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Last Word
Listen to the latest editionFriday   16:00-16:30
Sunday 20:30-21:00 (rpt)

Radio 4's weekly obituaries programme
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This week
Friday 18th August 2006
(rpt) Sunday 20th August 2006
Matthew Bannister
Matthew Bannister tells the life stories of people who have died recently. This week: Professor James Van Allen, Len Dyke, Kenneth Richmond, Dr David Sainsbury and Rufus Harley.
Professor James Van Allen
Physicist who has died aged 91.

In 1958, Professor James Van Allen supervised the launch of America’s first satellite, Explorer 1.  He designed the instruments on board which revealed the surprising existence of previously unknown radiation belts surrounding the earth. These are now known as the Van Allen belts and have been crucial to space investigation.

Based at the physics department of Iowa University, James Van Allen designed and launched three more Explorer rockets. He was also a significant force in the interplanetary missions to Venus, Mars, Neptune, Venus and Uranus. 

Matthew Bannister discusses his life and work with Andre Balogh who is Professor of Space Physics at Imperial College and his son Pete Van Allen. 

Professor James Van Allen was born on September 7th 1914. He died on August 9th 2006.
Len Dyke 
Businessman and community activist who has died aged 79.

Len Dyke teamed up with Dudley Dryden to start one of Britain's first successful black owned businesses. Starting out as a record importer bringing the latest reggae releases over from Jamaica, he soon saw the opportunity to diversify into hair and beauty products aimed at black women. 

Len Dyke was convinced that the best way for black people to beat discrimination was to start their own enterprises.

The former Trade Union leader Lord Morris and Tony Wade who was the third partner in the success of Dyke and Dryden discuss their friend and colleague.

Lincoln 'Len' Dyke , businessman and community activist was born on December 18th 1926. He died on July 5th 2006. 
Kenneth Richmond
Olympic wrestler and actor who became the last of the men who struck the symbolic J. Arthur Rank movie gong has died aged 80.

While Ken Richmond was faking the striking of the gong on screen, the real noise came from a percussionist called James Blades hitting a tam tam which was a mere two feet in diameter. 

At 6ft 2in (1.9 m) and 19 stone (120 kg), Richmond was well-suited to his chosen sport of wrestling. He won a bronze medal in the freestyle heavyweight category in the 1952 Olympics in Helsinki.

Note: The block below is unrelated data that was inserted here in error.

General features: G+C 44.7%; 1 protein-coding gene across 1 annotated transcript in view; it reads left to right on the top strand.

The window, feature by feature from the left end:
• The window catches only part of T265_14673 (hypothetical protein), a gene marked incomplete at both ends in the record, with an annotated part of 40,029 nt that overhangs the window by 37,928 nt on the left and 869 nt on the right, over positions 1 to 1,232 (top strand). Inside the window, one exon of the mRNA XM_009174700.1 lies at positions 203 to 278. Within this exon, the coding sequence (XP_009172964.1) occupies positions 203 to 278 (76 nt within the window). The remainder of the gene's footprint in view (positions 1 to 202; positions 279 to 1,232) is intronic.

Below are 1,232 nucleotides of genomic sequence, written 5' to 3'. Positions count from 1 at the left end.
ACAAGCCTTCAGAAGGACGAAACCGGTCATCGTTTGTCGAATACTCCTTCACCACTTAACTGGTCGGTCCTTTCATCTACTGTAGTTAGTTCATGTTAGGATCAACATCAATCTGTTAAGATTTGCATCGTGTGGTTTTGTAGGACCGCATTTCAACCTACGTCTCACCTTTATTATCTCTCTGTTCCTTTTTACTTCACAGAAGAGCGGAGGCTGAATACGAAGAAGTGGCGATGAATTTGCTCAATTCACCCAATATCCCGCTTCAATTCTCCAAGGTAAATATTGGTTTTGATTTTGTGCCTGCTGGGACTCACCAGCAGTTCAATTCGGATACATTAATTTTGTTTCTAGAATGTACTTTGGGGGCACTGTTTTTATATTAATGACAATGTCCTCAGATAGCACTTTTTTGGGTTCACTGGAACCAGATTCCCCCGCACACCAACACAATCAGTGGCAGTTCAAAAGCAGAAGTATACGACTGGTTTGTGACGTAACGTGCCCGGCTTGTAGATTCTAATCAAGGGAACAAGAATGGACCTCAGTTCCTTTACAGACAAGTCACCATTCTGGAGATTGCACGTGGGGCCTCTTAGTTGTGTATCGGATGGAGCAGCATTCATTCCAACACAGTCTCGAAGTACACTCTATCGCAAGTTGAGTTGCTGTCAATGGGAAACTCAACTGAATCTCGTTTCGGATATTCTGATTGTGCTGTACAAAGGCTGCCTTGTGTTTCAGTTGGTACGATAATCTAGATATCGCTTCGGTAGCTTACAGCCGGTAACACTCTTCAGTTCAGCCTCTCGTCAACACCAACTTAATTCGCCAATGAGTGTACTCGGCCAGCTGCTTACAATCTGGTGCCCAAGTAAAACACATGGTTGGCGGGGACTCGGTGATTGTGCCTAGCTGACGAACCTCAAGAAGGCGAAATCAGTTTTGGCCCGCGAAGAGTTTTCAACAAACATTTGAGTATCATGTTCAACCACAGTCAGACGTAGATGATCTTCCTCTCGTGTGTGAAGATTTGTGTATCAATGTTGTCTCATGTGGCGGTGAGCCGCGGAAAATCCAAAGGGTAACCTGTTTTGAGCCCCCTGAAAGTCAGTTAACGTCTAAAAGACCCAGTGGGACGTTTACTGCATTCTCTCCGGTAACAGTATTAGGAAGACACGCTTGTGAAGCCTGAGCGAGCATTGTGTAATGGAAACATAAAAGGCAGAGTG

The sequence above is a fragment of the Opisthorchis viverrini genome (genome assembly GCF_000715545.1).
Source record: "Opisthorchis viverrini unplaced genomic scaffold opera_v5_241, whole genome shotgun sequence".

Chris Saunders discusses the varied interests of his close friend Kenneth Richmond with Matthew Bannister. 

Kenneth Richmond was born on July 10 th 1926. He died on August 3rd 2006.
Dr David Sainsbury
Veterinarianwho has died aged 78.

When intensive farming started up in post-war Britain, the veterinarian and academic Dr David Sainsbury realised that little was known about how to protect the animals from the rigours of battery farming. The research he undertook to relieve animal suffering and the rules he devised laid the basic principles which are still followed by the industry today and won him a number of awards for preventing pain and fear in animals. 

For much of his life, Dr Sainsbury lectured at the University of Cambridge Veterinary School and his post war work on animal husbandry broke new ground.

Matthew Bannister finds out more about David Sainsbury from Alison Schwabe, his collleague at Cambridge for thirty five years.

Dr David Sainsbury was born on May 31st 1928. He died June 24th 2006. 
Rufus Harley called himself the world’s first jazz bagpiper.

Rufus Harley was born in North Carolina of African American and Cherokee descent and studied the saxophone, flute, oboe and clarinet. He was inspired to take up the bagpipes when he saw the Scottish Black Watch regiment playing at President Kennedy’s funeral in 1963.

He appeared on records with leading jazz musicians like John Coltrane,  Dizzie Gillespie and Herbie Mann. He made four albums of his own for the Atlantic label and appeared on a number of prime time TV shows. On stage Rufus Harley either wore a Macleod tartan kilt – or African dress complemented by a horned Viking helmet.

Here he plays live with  Sonny Rollins at the Montreux Jazz Festival in 1974.

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